Ultimately, Chieftain Cairne challenged Garrosh to a mak’gora, the traditional duel that decides on who will remain Warchief of the Horde.
Thanks to help of Magatha Grimtotem, a dubious tauren shaman that secretly put poison on Gorehowl, the mighty weapon of the Hellscream clan, Garrosh was able to easily defeat and kill Cairne Bloodhoof. But Garrosh found out that Magatha defrauded him of a fair fight against Cairne and used him as a puppet in the fight for the leadership of the tauren people.
Therefore he denied her much-needed aid in the fight for Thunder Bluff, the tauren capital, and that resulted in her demise against the tauren troops behind Baine Bloodhoof, Cairne’s son, who was able to indirectly avenge the death of his father. With Magatha’s scheme unveiled, Baine reached out to Garrosh, and the tauren eventually pledged allegiance to Garrosh’s Horde.
However, Garrosh’s dark and bloodthirsty side was not satisfied with the general politics of the Horde, and thus he set eyes on his most beloved enemy once again: the Alliance.
Prince Anduin Wrynn
While Thrall dealt with Deathwing and the cataclysmic events around him, Garrosh marched towards Theramore to claim the land for the Horde. His allies were not fond of his methods of war, but Garrosh didn’t care – and used his ultimate weapon, a Mana Bomb infused with the ancient power of an ancient dragon artifact called the Focusing Iris, to fully destroy the Alliance island and everyone on it.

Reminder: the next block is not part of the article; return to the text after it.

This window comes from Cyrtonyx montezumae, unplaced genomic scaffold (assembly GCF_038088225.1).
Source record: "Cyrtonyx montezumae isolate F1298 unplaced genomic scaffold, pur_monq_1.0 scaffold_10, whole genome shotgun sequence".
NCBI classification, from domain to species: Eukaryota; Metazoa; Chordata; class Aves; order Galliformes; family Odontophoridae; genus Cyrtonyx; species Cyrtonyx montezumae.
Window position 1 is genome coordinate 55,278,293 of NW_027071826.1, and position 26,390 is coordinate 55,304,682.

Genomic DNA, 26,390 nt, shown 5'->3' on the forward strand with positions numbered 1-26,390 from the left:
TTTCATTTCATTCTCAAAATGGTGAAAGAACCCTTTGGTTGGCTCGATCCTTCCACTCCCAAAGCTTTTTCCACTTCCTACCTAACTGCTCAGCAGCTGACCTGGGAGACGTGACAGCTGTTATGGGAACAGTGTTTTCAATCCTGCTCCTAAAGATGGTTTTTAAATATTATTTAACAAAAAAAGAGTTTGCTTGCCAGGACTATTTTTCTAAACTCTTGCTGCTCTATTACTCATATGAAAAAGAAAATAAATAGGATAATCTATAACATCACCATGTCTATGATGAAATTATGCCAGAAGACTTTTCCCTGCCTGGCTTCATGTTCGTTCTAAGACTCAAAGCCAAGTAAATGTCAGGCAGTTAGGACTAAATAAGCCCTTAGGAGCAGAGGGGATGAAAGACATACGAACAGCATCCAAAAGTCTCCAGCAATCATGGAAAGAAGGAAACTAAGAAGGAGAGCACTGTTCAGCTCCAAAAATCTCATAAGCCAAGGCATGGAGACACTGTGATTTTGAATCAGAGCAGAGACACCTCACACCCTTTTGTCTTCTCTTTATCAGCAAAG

The events around Theramore fed Garrosh’s thirst for pride and honor for the Horde, but he still wanted more.
It was during that time when both the Horde and the Alliance discovered the ancient lands of Pandaria. Thanks to his agents, Garrosh found out about a powerful artifact called the Divine Bell, once used by the Thunder King Lei Shen to command and empower his mogu warriors, awakening their inner “sha” – a manifestation of negative emotions such as anger and hatred.
The Warchief of the Horde eventually obtained the powerful weapon and was ready to use it against the Alliance – but Prince Anduin Wrynn, son of King Varian, did everything in his power to stop the procedure. What Garrosh didn’t know of the existence of the Harmonic Mallet, an equally ancient artifact created by the wise pandaren monks that turns the ear-deafening sounds of the Divine Bell into pure harmony.
Anduin Wrynn managed to get his hands on the natural counter to Garrosh’s weapon, and was able to crush the bell with his mallet. However, he paid for it with his dear life – or at least Garrosh thought so. The destruction of the Divine Bell caused the temple where Anduin and Garrosh fought to collapse, and the young prince was fully covered in debris.
Despite the destruction of the Divine Bell, Garrosh bathed in the sun of glory after the supposed death of King Varian’s son, and continued his search for yet another, even more powerful artifact: The Heart of Y’Shaarj.
He managed to bring the heart to Orgrimmar, where both the Alliance and the Horde confronted the corrupted warchief. In a hefty battle, Garrosh fully consumed the power of Y’Shaarj’s heart, but ultimately faced defeat against the brave adventurers of the rebellion.
From there on, he has been held captive to receive rightful punishment for the countless war crimes he had committed over the years.
In the end, however, Garrosh’s story is one of the Horde – with all its good and bad chapters. It’s a story of friendship, loyalty, pride and arrogance, and, last but not least, a story that turned the Horde into what it is in Warcraft today.